The element occurs naturally but is linked to health problems such as cancer and heart defects
Researchers at North Carolina State University are estimating that thousands of wells in North Carolina—and more than one million wells in the Southeast—have high levels of manganese.
The element occurs naturally in soil; however, studies have linked long-term exposure to it with health problems such as cancer and heart defects.
According to Matt Polizzotto, associate professor of crop and soil sciences at the university, water containing more manganese than allowed in accepted water quality standards may have a distinct taste or stain clothes.
"There are some signs that you can look for," he said. "Brown or black stains on your dishwasher or any kind of discoloration of clothes can be indicative. ... And then also sometimes you can get kind of black materials that are accumulating in pipes."
He also recommended that anyone suspecting high manganese levels in their wells should have the wells tested. However, contamination with the element is not an immediate threat.
"The concentrations of manganese that are observed are not anything that's going to harm someone right away," he said. "With natural contaminates, it often takes a long time of exposure before concentrations accumulate to cause these health impacts."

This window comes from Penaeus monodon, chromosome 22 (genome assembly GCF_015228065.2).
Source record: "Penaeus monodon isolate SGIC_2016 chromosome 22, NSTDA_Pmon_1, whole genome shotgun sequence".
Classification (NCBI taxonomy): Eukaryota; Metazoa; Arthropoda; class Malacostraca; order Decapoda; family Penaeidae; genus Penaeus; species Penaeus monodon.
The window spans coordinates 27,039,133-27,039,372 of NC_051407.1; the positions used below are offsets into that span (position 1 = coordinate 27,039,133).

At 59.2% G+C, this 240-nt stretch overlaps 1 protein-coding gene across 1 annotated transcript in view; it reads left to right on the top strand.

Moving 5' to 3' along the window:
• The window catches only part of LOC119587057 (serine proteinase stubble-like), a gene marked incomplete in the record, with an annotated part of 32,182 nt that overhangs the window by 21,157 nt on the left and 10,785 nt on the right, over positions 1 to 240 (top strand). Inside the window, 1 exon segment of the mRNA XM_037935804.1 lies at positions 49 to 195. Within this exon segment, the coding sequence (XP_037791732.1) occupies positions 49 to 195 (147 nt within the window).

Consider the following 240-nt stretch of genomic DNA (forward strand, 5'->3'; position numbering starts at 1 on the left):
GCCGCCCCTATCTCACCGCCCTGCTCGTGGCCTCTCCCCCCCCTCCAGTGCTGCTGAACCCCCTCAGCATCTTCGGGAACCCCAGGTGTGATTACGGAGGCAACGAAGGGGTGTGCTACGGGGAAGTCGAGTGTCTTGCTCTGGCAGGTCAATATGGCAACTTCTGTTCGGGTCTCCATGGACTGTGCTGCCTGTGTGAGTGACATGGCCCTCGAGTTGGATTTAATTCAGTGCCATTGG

Polizzotto also commented that clothing and dishwasher stains are not necessarily indicators of levels of manganese high enough to lead to health problems.
Piedmont geology is the suspected culprit in the tendency for manganese contamination shown in area wells. Elizabeth Gillispie, Ph.D. student at NC State and lead author of the paper, explained that breakdown of bedrock causes manganese to become concentrated in saprolite—the geological layer located between the bedrock and the layer of soil close to the water table. The saprolite is North Carolina is extra porous, which allows more manganese to seep into well water.
Researchers made their estimates using census data regarding locations of wells in addition to groundwater monitoring data.
In addition to more testing of wells, they also recommend digging any new wells deeper into the earth, farther from the contaminated saprolite.